Cerasus erythrocarpa
Common Name: Asian shrub cherry 
Type: Deciduous shrub
Family: Rosaceae
Native Range: Central Asia
Zone: 6 to 9
Height: 2.50 to 6.50 feet
Spread: 2.50 to 6.50 feet
Bloom Time: April to May
Bloom Description: Pale pink
Sun: Full sun
Water: Dry to medium
Maintenance: Medium
Flower: Showy
Fruit: Showy


Best grown in evenly moist to dry, well-draining soils in full sun. Tolerant of shallow, rocky soils. Hardy in Zones 6-9.

Noteworthy Characteristics

Cerasus erythrocarpa, commonly called red cherry, is a deciduous shrub native to rocky slopes and thickets in the sub-alpine zones of the Pamir-Alay and western Tian Shan mountain ranges of Central Asia. Mature plants will reach 2.5-6.5' tall with a similar spread. The lanceolate to obovate foliage has toothed margins and will reach 0.5-1" long and 0.25-0.5" wide. The five-petaled, pale pink flowers will reach 0.75" wide and bloom in spring. The flowers are followed by rounded to ovoid, bright red drupes that will reach between 0.25-0.5" wide and mature in summer.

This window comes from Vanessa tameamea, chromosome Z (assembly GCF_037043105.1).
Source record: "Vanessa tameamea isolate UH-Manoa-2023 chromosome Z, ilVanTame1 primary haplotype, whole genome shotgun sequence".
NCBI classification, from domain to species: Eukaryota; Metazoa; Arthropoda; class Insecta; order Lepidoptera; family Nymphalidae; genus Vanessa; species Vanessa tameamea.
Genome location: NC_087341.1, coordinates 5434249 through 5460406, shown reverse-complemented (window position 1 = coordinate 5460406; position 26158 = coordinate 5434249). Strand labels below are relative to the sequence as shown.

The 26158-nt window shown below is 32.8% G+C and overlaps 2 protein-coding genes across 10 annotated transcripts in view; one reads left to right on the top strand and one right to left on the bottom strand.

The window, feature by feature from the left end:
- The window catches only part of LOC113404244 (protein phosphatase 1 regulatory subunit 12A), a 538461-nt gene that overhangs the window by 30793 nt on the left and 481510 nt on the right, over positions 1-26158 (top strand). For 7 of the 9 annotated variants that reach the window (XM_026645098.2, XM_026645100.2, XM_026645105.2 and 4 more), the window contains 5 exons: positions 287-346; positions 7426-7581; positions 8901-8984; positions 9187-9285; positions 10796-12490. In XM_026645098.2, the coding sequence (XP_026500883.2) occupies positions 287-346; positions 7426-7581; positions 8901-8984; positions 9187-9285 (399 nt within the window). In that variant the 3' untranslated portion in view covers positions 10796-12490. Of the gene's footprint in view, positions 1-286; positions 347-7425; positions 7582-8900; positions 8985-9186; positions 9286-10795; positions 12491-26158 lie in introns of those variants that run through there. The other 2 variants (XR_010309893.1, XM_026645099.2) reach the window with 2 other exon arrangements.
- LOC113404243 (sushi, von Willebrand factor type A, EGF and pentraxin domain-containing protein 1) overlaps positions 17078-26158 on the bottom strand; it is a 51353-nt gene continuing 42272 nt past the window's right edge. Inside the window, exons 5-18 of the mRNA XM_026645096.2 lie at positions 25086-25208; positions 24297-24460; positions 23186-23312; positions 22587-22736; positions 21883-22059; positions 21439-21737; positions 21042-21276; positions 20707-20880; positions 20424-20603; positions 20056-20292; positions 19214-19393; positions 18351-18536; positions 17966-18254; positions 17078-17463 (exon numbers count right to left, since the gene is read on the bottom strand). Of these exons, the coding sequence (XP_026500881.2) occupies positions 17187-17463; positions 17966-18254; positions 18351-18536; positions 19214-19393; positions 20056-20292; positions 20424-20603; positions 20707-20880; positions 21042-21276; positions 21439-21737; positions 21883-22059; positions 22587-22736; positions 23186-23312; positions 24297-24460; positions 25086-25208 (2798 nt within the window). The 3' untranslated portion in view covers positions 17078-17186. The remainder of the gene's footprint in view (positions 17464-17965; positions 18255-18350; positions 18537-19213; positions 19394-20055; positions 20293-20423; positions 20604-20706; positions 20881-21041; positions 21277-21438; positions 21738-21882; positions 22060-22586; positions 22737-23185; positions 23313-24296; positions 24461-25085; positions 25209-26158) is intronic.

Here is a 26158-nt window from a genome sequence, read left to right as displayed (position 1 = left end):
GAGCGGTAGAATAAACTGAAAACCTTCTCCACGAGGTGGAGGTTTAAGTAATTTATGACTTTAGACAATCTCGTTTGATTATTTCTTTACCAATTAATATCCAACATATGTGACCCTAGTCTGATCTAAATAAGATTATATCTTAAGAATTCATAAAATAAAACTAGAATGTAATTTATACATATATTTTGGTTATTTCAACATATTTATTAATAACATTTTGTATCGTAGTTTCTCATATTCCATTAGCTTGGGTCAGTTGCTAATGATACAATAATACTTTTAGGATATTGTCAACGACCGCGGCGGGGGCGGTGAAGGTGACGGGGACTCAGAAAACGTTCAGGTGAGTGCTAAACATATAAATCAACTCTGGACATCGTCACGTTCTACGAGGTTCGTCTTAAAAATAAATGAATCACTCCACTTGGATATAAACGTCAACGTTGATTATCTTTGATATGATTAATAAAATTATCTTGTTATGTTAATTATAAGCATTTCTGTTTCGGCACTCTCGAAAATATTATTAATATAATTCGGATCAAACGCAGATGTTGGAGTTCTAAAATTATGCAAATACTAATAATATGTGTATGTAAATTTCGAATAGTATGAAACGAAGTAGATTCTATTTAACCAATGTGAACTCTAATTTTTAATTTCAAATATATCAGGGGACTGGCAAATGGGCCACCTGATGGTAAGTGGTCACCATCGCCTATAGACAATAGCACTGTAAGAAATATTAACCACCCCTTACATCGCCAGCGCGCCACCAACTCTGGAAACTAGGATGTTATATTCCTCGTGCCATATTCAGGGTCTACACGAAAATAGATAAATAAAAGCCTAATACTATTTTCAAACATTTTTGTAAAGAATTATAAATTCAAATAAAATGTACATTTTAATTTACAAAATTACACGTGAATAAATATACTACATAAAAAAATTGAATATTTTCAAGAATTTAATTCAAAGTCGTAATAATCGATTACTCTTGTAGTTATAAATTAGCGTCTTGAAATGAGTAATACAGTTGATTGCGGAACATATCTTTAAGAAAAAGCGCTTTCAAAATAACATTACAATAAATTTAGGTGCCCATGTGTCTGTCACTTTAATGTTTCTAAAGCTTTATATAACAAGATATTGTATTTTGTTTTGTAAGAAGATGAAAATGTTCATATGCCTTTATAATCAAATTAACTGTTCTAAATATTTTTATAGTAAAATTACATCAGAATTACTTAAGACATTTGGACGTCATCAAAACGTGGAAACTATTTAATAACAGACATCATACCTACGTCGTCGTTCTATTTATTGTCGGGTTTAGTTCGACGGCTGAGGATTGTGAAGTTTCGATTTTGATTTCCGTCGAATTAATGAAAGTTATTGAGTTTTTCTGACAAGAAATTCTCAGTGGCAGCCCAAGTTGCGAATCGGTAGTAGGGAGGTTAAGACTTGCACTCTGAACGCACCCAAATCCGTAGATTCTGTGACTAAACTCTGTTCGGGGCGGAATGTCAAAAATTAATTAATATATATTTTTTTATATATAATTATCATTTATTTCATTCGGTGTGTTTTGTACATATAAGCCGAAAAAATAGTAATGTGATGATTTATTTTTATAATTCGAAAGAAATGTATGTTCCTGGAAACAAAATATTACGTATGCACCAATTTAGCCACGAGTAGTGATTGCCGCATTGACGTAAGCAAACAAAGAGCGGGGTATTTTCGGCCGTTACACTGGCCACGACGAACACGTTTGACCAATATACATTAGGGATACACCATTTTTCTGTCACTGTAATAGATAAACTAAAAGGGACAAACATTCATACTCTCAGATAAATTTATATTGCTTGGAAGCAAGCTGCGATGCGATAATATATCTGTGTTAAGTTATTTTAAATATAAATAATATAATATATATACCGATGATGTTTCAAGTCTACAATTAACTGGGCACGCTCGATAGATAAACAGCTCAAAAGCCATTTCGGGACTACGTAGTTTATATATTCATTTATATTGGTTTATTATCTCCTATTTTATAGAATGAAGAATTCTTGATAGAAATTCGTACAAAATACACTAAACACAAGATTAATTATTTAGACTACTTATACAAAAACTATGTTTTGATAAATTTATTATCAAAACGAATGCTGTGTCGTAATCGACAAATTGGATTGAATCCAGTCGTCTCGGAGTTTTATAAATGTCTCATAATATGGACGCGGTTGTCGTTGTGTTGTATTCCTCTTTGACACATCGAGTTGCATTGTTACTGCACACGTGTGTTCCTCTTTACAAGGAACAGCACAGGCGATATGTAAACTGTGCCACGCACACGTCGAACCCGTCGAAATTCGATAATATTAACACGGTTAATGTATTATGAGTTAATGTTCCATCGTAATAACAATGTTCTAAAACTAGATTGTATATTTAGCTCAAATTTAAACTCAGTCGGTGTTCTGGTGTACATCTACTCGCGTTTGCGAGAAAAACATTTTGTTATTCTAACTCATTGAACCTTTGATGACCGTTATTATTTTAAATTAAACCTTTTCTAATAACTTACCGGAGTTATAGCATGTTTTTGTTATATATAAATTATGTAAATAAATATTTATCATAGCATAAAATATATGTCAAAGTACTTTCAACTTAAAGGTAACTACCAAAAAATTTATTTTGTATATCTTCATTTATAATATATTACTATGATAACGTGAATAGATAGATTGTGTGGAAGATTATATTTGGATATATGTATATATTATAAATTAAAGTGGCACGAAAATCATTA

The genus name Cerasus is the Latin word for cherry.

The specific epithet erythrocarpa means "red-fruited".


Although this plant is not common in cultivation, it is likely to to troubled by many of the same pests and diseases that affect cherries. These include trunk cankers and borers, Japanese beetles, aphids, spider mites, scale, leafhoppers, caterpillars and tent caterpillars. Potential diseases include leaf spot, die back, leaf curl, powdery mildew, root rot, honey fungus and fireblight.


Accent specimen, shrub borders, mixed borders.